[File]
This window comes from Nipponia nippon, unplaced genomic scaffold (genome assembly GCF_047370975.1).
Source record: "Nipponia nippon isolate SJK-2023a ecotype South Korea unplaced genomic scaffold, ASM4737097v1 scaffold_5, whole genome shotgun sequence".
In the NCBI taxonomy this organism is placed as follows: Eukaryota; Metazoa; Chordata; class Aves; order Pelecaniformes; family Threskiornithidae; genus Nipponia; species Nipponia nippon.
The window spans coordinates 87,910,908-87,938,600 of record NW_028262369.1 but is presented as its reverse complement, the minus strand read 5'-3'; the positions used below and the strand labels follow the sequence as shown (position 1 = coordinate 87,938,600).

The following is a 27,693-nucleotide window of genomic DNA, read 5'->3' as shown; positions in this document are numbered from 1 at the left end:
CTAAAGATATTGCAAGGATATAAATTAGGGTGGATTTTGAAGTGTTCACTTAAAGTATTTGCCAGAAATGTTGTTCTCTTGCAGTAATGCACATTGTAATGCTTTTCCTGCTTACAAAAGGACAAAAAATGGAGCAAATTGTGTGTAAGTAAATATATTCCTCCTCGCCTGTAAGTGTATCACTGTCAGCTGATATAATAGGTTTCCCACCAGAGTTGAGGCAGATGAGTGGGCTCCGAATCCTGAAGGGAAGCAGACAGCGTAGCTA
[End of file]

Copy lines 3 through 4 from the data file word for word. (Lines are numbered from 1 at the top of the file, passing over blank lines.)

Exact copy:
In the NCBI taxonomy this organism is placed as follows: Eukaryota; Metazoa; Chordata; class Aves; order Pelecaniformes; family Threskiornithidae; genus Nipponia; species Nipponia nippon.
The window spans coordinates 87,910,908-87,938,600 of record NW_028262369.1 but is presented as its reverse complement, the minus strand read 5'-3'; the positions used below and the strand labels follow the sequence as shown (position 1 = coordinate 87,938,600).